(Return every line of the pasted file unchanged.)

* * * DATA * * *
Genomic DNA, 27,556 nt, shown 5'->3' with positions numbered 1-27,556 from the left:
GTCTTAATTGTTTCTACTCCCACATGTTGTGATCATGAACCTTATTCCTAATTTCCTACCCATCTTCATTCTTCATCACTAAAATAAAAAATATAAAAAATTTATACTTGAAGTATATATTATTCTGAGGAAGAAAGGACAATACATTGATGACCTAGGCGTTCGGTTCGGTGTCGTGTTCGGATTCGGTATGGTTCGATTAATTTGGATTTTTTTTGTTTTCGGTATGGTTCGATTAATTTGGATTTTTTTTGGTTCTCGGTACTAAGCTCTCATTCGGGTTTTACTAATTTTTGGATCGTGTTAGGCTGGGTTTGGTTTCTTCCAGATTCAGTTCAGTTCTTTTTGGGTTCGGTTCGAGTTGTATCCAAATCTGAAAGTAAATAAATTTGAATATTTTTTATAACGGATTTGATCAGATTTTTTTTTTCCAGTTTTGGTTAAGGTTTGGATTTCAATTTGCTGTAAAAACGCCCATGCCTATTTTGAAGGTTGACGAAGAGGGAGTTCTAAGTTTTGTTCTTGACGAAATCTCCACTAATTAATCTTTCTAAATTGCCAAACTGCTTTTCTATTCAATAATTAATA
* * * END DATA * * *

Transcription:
Genomic DNA, 27,556 nt, shown 5'->3' with positions numbered 1-27,556 from the left:
GTCTTAATTGTTTCTACTCCCACATGTTGTGATCATGAACCTTATTCCTAATTTCCTACCCATCTTCATTCTTCATCACTAAAATAAAAAATATAAAAAATTTATACTTGAAGTATATATTATTCTGAGGAAGAAAGGACAATACATTGATGACCTAGGCGTTCGGTTCGGTGTCGTGTTCGGATTCGGTATGGTTCGATTAATTTGGATTTTTTTTGTTTTCGGTATGGTTCGATTAATTTGGATTTTTTTTGGTTCTCGGTACTAAGCTCTCATTCGGGTTTTACTAATTTTTGGATCGTGTTAGGCTGGGTTTGGTTTCTTCCAGATTCAGTTCAGTTCTTTTTGGGTTCGGTTCGAGTTGTATCCAAATCTGAAAGTAAATAAATTTGAATATTTTTTATAACGGATTTGATCAGATTTTTTTTTTCCAGTTTTGGTTAAGGTTTGGATTTCAATTTGCTGTAAAAACGCCCATGCCTATTTTGAAGGTTGACGAAGAGGGAGTTCTAAGTTTTGTTCTTGACGAAATCTCCACTAATTAATCTTTCTAAATTGCCAAACTGCTTTTCTATTCAATAATTAATA